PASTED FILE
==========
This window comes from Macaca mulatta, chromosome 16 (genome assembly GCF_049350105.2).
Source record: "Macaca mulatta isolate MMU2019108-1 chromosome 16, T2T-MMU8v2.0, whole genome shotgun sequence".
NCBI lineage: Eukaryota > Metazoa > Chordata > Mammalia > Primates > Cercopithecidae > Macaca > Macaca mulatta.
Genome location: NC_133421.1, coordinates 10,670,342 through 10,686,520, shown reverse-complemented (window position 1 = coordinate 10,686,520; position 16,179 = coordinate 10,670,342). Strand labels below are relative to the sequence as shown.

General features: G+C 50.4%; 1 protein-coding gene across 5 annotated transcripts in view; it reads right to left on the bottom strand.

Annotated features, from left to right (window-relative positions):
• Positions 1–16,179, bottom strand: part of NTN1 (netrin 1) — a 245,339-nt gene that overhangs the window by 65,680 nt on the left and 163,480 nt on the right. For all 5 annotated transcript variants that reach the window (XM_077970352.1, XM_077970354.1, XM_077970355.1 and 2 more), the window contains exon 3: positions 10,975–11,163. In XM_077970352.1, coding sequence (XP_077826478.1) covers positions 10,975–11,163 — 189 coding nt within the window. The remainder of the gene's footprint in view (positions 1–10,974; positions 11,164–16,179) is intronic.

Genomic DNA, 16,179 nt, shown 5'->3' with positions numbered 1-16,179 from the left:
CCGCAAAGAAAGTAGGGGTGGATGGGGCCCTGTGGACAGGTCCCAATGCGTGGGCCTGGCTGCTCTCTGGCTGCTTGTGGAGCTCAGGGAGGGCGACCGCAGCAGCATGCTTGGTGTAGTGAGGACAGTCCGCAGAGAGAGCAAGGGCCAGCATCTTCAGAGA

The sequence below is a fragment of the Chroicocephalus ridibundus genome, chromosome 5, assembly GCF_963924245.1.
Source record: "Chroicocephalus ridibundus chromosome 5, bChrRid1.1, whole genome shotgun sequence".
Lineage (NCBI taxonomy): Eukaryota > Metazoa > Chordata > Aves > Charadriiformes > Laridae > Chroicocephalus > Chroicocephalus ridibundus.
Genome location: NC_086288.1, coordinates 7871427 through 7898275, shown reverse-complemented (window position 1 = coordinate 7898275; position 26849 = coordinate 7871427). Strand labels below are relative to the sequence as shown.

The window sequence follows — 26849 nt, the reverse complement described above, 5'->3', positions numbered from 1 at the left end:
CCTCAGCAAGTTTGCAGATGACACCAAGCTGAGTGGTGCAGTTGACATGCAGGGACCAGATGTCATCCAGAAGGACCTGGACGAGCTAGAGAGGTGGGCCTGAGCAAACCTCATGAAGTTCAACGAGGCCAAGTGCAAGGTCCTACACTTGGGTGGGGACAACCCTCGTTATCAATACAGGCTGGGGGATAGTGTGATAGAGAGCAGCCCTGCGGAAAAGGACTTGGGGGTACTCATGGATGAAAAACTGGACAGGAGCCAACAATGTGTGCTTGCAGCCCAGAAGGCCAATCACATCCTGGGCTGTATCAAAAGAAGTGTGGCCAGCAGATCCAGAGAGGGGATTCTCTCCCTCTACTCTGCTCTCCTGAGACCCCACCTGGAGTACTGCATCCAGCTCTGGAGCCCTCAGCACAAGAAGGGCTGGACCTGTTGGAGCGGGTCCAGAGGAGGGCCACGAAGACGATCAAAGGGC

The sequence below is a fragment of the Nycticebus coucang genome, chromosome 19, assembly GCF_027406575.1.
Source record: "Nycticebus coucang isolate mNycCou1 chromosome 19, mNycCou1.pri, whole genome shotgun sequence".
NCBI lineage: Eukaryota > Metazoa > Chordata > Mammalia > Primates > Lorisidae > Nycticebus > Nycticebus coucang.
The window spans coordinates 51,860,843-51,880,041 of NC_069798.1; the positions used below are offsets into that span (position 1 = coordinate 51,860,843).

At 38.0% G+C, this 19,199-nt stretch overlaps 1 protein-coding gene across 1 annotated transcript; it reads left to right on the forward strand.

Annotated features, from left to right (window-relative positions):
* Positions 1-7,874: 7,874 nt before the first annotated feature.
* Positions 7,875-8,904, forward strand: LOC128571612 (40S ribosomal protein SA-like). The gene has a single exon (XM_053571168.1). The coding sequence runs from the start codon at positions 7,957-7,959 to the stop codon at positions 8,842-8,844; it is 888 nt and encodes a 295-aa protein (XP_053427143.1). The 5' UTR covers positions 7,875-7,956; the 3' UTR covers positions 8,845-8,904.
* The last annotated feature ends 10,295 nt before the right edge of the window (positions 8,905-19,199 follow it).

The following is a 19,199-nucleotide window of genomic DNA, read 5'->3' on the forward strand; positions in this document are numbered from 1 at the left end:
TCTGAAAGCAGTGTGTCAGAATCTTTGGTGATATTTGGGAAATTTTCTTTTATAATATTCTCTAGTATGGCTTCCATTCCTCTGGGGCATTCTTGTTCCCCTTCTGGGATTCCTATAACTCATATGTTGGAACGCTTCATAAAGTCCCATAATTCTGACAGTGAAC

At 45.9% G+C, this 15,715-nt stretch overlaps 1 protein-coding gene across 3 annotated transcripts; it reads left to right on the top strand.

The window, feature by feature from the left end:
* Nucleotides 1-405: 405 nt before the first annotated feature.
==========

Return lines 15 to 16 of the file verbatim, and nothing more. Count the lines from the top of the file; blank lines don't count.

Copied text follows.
CCTCAGCAAGTTTGCAGATGACACCAAGCTGAGTGGTGCAGTTGACATGCAGGGACCAGATGTCATCCAGAAGGACCTGGACGAGCTAGAGAGGTGGGCCTGAGCAAACCTCATGAAGTTCAACGAGGCCAAGTGCAAGGTCCTACACTTGGGTGGGGACAACCCTCGTTATCAATACAGGCTGGGGGATAGTGTGATAGAGAGCAGCCCTGCGGAAAAGGACTTGGGGGTACTCATGGATGAAAAACTGGACAGGAGCCAACAATGTGTGCTTGCAGCCCAGAAGGCCAATCACATCCTGGGCTGTATCAAAAGAAGTGTGGCCAGCAGATCCAGAGAGGGGATTCTCTCCCTCTACTCTGCTCTCCTGAGACCCCACCTGGAGTACTGCATCCAGCTCTGGAGCCCTCAGCACAAGAAGGGCTGGACCTGTTGGAGCGGGTCCAGAGGAGGGCCACGAAGACGATCAAAGGGC

The sequence below is a fragment of the Nycticebus coucang genome, chromosome 19, assembly GCF_027406575.1.